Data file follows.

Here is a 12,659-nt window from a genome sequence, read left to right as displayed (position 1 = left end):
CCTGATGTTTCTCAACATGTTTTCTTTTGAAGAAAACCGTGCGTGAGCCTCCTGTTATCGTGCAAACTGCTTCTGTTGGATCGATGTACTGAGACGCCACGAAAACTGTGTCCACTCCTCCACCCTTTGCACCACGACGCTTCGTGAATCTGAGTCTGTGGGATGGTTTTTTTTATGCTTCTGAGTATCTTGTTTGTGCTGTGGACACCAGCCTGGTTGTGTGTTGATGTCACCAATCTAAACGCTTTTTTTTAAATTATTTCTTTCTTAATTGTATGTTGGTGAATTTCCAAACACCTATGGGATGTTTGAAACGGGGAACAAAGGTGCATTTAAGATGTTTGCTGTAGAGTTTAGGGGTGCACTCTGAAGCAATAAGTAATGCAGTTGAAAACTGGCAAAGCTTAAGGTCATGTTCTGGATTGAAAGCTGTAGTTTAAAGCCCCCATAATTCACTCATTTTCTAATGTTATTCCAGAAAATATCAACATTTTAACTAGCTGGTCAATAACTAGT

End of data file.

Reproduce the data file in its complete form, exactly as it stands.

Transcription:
Here is a 12,659-nt window from a genome sequence, read left to right as displayed (position 1 = left end):
CCTGATGTTTCTCAACATGTTTTCTTTTGAAGAAAACCGTGCGTGAGCCTCCTGTTATCGTGCAAACTGCTTCTGTTGGATCGATGTACTGAGACGCCACGAAAACTGTGTCCACTCCTCCACCCTTTGCACCACGACGCTTCGTGAATCTGAGTCTGTGGGATGGTTTTTTTTATGCTTCTGAGTATCTTGTTTGTGCTGTGGACACCAGCCTGGTTGTGTGTTGATGTCACCAATCTAAACGCTTTTTTTTAAATTATTTCTTTCTTAATTGTATGTTGGTGAATTTCCAAACACCTATGGGATGTTTGAAACGGGGAACAAAGGTGCATTTAAGATGTTTGCTGTAGAGTTTAGGGGTGCACTCTGAAGCAATAAGTAATGCAGTTGAAAACTGGCAAAGCTTAAGGTCATGTTCTGGATTGAAAGCTGTAGTTTAAAGCCCCCATAATTCACTCATTTTCTAATGTTATTCCAGAAAATATCAACATTTTAACTAGCTGGTCAATAACTAGT